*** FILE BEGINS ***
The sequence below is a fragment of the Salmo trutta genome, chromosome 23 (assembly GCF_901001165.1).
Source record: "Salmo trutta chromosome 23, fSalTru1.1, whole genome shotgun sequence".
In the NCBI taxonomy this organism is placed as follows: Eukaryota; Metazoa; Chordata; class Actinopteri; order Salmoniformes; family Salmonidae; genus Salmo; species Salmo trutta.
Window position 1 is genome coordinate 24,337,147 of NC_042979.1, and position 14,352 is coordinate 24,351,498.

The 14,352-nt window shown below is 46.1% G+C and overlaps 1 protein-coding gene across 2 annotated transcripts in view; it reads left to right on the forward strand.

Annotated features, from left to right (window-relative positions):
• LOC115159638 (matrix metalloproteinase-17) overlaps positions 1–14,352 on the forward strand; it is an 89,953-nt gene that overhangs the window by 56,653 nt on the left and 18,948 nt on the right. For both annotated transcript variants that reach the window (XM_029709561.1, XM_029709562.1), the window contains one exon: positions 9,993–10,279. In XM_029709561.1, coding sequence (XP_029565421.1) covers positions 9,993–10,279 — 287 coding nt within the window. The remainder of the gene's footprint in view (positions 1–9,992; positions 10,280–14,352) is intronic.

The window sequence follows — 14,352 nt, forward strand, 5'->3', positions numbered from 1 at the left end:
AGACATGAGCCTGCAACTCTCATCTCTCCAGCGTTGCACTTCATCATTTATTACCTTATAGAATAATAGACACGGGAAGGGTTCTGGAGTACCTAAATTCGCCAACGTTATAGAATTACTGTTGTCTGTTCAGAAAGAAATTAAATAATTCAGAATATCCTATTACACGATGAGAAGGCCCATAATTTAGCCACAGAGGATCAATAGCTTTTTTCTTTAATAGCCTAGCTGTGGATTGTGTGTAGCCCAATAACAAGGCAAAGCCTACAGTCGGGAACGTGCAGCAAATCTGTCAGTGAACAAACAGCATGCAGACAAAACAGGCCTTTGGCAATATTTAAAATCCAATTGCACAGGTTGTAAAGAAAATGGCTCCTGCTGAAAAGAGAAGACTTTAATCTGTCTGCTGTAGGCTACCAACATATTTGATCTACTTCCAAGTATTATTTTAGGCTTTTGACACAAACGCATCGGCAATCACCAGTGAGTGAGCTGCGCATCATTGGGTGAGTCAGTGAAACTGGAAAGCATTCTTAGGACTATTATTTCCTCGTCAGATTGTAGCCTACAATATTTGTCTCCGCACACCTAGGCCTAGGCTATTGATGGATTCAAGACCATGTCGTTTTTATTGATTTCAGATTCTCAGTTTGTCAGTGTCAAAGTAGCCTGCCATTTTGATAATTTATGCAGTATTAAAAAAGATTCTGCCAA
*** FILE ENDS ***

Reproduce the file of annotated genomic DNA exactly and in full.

The sequence below is a fragment of the Salmo trutta genome, chromosome 23 (assembly GCF_901001165.1).
Source record: "Salmo trutta chromosome 23, fSalTru1.1, whole genome shotgun sequence".
In the NCBI taxonomy this organism is placed as follows: Eukaryota; Metazoa; Chordata; class Actinopteri; order Salmoniformes; family Salmonidae; genus Salmo; species Salmo trutta.
Window position 1 is genome coordinate 24,337,147 of NC_042979.1, and position 14,352 is coordinate 24,351,498.

The 14,352-nt window shown below is 46.1% G+C and overlaps 1 protein-coding gene across 2 annotated transcripts in view; it reads left to right on the forward strand.

Annotated features, from left to right (window-relative positions):
• LOC115159638 (matrix metalloproteinase-17) overlaps positions 1–14,352 on the forward strand; it is an 89,953-nt gene that overhangs the window by 56,653 nt on the left and 18,948 nt on the right. For both annotated transcript variants that reach the window (XM_029709561.1, XM_029709562.1), the window contains one exon: positions 9,993–10,279. In XM_029709561.1, coding sequence (XP_029565421.1) covers positions 9,993–10,279 — 287 coding nt within the window. The remainder of the gene's footprint in view (positions 1–9,992; positions 10,280–14,352) is intronic.

The window sequence follows — 14,352 nt, forward strand, 5'->3', positions numbered from 1 at the left end:
AGACATGAGCCTGCAACTCTCATCTCTCCAGCGTTGCACTTCATCATTTATTACCTTATAGAATAATAGACACGGGAAGGGTTCTGGAGTACCTAAATTCGCCAACGTTATAGAATTACTGTTGTCTGTTCAGAAAGAAATTAAATAATTCAGAATATCCTATTACACGATGAGAAGGCCCATAATTTAGCCACAGAGGATCAATAGCTTTTTTCTTTAATAGCCTAGCTGTGGATTGTGTGTAGCCCAATAACAAGGCAAAGCCTACAGTCGGGAACGTGCAGCAAATCTGTCAGTGAACAAACAGCATGCAGACAAAACAGGCCTTTGGCAATATTTAAAATCCAATTGCACAGGTTGTAAAGAAAATGGCTCCTGCTGAAAAGAGAAGACTTTAATCTGTCTGCTGTAGGCTACCAACATATTTGATCTACTTCCAAGTATTATTTTAGGCTTTTGACACAAACGCATCGGCAATCACCAGTGAGTGAGCTGCGCATCATTGGGTGAGTCAGTGAAACTGGAAAGCATTCTTAGGACTATTATTTCCTCGTCAGATTGTAGCCTACAATATTTGTCTCCGCACACCTAGGCCTAGGCTATTGATGGATTCAAGACCATGTCGTTTTTATTGATTTCAGATTCTCAGTTTGTCAGTGTCAAAGTAGCCTGCCATTTTGATAATTTATGCAGTATTAAAAAAGATTCTGCCAA